The Vava’u Group.
6th - 28th October 2018
It was 1900 hours as the tiny island nation of Niue slipped away behind us. Ahead lay 240 miles of ocean and a two night passage. Along the way we would lose one day of our lives as we crossed over the magical line of longitude known as the International Date Line. Whether we wanted to or not at that point we would be thrust forward into tomorrow land.
|Nasty squall line ready to pounce on us|
Our passage turned out to be a very mixed bag of weather. Dark menacing cigar shaped clouds loomed across our path accompanied by heavy rain squalls that obliterated the horizon on all sides.
Strong winds whipped up the seas making for a rather uncomfortable ride at times.
Once the rain had cleared a double rainbow filled the sky lifting our spirits.
A brilliant sunset complete with the fabled green flash was followed at dawn by a stunning sunrise welcoming us to a new land.
The Kingdom of Tonga is the oldest and last remaining Polynesian monarchy. It is also the only Pacific nation not to have succumbed to foreign rule. Tonga comprises of 171 islands of which only 45 are inhabited.
The islands make up four chains which run pretty much in a northeast-southwest direction. The rarely visited volcanic Niuas chain lie to the north while the Vava’u group, the most popular area for cruisers and tourists sit 184 miles further south.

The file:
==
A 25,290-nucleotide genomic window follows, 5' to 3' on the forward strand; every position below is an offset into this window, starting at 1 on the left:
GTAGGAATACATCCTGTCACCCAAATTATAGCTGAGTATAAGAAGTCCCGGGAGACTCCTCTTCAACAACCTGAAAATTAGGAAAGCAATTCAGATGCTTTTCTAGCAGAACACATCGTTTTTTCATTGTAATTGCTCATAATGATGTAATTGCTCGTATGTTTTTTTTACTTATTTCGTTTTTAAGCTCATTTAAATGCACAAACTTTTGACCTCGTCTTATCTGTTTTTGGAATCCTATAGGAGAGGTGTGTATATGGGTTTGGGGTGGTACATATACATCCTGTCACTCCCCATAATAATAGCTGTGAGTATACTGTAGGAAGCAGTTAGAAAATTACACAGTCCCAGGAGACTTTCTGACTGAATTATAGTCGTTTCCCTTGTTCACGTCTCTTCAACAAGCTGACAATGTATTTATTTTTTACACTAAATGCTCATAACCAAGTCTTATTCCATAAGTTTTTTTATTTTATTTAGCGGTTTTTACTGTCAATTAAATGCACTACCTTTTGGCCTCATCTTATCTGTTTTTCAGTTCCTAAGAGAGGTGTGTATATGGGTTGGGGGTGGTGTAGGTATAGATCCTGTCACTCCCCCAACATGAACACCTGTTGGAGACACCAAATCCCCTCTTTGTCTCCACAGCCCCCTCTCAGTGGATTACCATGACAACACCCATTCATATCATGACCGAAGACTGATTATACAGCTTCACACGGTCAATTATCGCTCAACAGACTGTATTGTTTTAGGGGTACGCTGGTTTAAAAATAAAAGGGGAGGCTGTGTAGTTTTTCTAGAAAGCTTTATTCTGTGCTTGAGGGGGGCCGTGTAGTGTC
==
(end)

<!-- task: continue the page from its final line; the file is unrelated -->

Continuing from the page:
The Ha’apai group of low coral islands with beautiful sandy beaches make up the central zone.
They are just a day sail south from the Vava’u while at the bottom of the chain lies the Tongatapu islands and the capital of the Kingdom, Nuku’alofa.
|Are we in the right place?|
To be honest we were more than a tad disappointed at our first glimpse of Tonga. The landscape looked more like Australia than a South Pacific island. Continuing on we followed the winding waterway inland until we reached the main town of Neiafu which is also a port of entry for visiting yachts like us.
|Might not look much but fresh fresh fresh veggies|
Neiafu is the nerve centre of the Vava’u group. Apart from Customs and Immigration there are cafes, banks, internet, fuel, LPG, grocery stores and an excellent vegetable market.
After completing our entrance formalities we picked up a mooring ball and settled in to the place home for the coming week.
|Anyone for pinapples, 'tis the season|
Being 90% landlocked the harbour has excellent weather protection from a sailors point of view and it was just as well as we copped a hammering of rain and wind during our stay here. “Unseasonal” weather some would say.
Yeah, yeah, how many times have we heard that line!